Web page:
Jolly Roger Suit
The black cards with the Jolly Roger flag outrank the other three sets of numbered cards. Jolly Roger cards will always beat a card from the other three suits, no matter their value.
They are, however, subject to the same rules as the other numbered cards and can only be used when a player has no cards of the suit currently being played, or when a Jolly Roger card leads out (is the first card played).
Example: Scarlet, William, and Thomas play a yellow 12, 5, and 8 respectively. Jack doesn’t have a yellow card so he plays a black 2. Even though the 2 is the lowest number played, Jack wins the trick because Jolly Roger cards are worth more than the cards from the other three suits.
Special cards don’t follow the rules governing numbered cards. All of the following cards can be played in any trick, even when you have a card of the suit currently in play in your hand.
Pirates (5): The five Pirate cards are of equal value to each other, but always beat any numbered card, including the black Jolly Roger suit. If more than one Pirate card is played in the same trick, the first one played wins.
Escape cards (5): The five Escape cards are the lowest value cards in the game and (nearly always) guarantee that you will lose the trick in which they are played. They sound cowardly, but they sure come in handy when you’re trying to avoid winning more tricks than you bid.
Captain’s Log: In the rare event that every player plays an Escape card in the same trick, the first player to lay down an Escape card wins.
Skull King (1): The feared Pirate Captain is the highest-ranking card in the game and beats all other cards, including the other Pirate cards. The Skull King can also earn bonus points for capturing Pirates that are played prior to him in a trick.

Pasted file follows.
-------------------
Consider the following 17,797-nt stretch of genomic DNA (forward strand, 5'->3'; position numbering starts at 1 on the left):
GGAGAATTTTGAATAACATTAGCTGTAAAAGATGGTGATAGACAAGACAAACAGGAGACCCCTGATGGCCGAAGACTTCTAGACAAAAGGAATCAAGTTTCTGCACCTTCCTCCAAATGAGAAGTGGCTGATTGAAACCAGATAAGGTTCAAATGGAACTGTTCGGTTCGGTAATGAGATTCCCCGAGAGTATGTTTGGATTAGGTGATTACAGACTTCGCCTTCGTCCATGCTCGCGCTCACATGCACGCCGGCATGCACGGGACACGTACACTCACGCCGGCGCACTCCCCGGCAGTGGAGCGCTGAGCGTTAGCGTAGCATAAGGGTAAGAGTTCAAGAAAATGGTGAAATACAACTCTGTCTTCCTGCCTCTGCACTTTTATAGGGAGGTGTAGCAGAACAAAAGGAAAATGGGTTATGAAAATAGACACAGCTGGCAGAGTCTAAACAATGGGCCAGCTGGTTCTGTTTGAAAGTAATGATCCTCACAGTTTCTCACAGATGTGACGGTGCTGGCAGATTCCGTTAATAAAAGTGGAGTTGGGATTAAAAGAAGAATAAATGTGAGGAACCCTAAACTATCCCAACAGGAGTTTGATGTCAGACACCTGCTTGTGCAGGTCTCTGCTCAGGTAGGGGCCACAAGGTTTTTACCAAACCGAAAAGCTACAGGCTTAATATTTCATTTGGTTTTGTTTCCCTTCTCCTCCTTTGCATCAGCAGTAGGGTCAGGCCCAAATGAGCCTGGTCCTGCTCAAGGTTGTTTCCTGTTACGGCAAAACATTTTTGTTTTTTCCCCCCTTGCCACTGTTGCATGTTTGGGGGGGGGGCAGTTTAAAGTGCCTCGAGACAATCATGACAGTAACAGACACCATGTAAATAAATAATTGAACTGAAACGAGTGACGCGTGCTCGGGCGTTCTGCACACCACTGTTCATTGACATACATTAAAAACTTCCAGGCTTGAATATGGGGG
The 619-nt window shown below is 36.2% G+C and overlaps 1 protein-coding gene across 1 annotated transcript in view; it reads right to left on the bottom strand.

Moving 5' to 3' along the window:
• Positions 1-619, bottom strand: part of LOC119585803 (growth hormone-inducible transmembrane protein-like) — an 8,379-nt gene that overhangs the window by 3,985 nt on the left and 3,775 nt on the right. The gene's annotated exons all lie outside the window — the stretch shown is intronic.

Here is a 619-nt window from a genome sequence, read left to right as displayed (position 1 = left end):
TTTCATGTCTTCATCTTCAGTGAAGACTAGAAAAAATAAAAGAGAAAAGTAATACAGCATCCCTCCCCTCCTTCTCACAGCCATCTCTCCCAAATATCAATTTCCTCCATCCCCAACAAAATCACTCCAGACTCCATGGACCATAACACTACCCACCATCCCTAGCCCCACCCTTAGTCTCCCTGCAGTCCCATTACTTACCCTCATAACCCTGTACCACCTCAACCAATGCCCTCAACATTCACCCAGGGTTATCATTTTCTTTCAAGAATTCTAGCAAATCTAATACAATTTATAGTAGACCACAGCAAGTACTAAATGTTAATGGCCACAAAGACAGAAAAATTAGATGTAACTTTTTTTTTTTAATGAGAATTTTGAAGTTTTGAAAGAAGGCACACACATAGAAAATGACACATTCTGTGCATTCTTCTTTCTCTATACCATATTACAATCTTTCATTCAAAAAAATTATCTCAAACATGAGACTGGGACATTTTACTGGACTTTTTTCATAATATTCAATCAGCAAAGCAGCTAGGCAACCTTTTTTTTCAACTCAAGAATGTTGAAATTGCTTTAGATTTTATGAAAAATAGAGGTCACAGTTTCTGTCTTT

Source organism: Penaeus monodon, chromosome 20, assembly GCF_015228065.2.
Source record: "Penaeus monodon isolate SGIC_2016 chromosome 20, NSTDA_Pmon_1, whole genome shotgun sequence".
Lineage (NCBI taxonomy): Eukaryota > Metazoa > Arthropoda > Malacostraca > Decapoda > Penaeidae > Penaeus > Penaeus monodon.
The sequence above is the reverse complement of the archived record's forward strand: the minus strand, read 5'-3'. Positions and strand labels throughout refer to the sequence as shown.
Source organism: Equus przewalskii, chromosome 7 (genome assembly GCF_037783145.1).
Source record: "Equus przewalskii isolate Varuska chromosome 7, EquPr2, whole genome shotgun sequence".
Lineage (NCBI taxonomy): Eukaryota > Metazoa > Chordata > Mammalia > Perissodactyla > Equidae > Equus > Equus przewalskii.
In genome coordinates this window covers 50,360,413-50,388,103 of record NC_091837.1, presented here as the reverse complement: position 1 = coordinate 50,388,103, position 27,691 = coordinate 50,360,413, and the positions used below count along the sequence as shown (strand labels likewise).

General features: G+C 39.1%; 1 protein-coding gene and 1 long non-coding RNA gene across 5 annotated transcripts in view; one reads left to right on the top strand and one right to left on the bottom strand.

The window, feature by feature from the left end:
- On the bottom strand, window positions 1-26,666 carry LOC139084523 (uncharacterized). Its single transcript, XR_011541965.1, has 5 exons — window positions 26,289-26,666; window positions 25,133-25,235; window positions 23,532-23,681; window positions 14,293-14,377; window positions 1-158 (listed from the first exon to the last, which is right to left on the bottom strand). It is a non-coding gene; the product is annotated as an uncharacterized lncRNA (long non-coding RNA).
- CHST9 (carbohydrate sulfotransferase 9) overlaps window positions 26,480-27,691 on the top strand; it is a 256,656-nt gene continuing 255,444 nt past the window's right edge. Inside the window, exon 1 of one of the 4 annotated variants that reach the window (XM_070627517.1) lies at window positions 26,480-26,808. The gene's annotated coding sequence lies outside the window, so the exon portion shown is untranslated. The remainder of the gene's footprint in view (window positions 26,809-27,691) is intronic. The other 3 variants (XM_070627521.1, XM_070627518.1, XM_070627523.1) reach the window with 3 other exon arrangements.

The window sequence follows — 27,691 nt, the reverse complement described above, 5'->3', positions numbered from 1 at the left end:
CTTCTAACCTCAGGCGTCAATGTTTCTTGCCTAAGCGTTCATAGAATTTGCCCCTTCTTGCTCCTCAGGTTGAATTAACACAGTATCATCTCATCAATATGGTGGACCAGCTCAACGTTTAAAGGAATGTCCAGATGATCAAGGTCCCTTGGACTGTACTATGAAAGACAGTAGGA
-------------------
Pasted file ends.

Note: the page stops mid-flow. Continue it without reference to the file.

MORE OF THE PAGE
Tigress (1): The cunning mercenary known as the Tigress knows when to fight and when to flee. You can choose to play her as either a Pirate card or an Escape card. Declare your decision out loud at the moment the Tigress is played.
There are quite a few moving pieces in Skull King, so we’ve included a couple of different cards to help make gameplay easier.
Bid cards (21): A key component of Skull King is predicting the number of tricks that you’ll win. It can be difficult to remember each player’s bid. These cards serve as a reminder.
Reference cards (6): The Skull King, Escape, Jolly Roger, Pirates; it’s a lot to keep track of! These reference cards will help you keep things straight. Give one to each player at the beginning of the game.
These cards are for Skull King: Legendary Expansion. Put them back in the box for now until you are an experienced player. Expansion cards have a compass rose symbol in the lower left corner.
Dealing & Bidding
A full game consists of ten rounds. One card is dealt to each player in the first round. In each subsequent round, one additional card is added, ending with ten cards dealt to each player in the tenth round.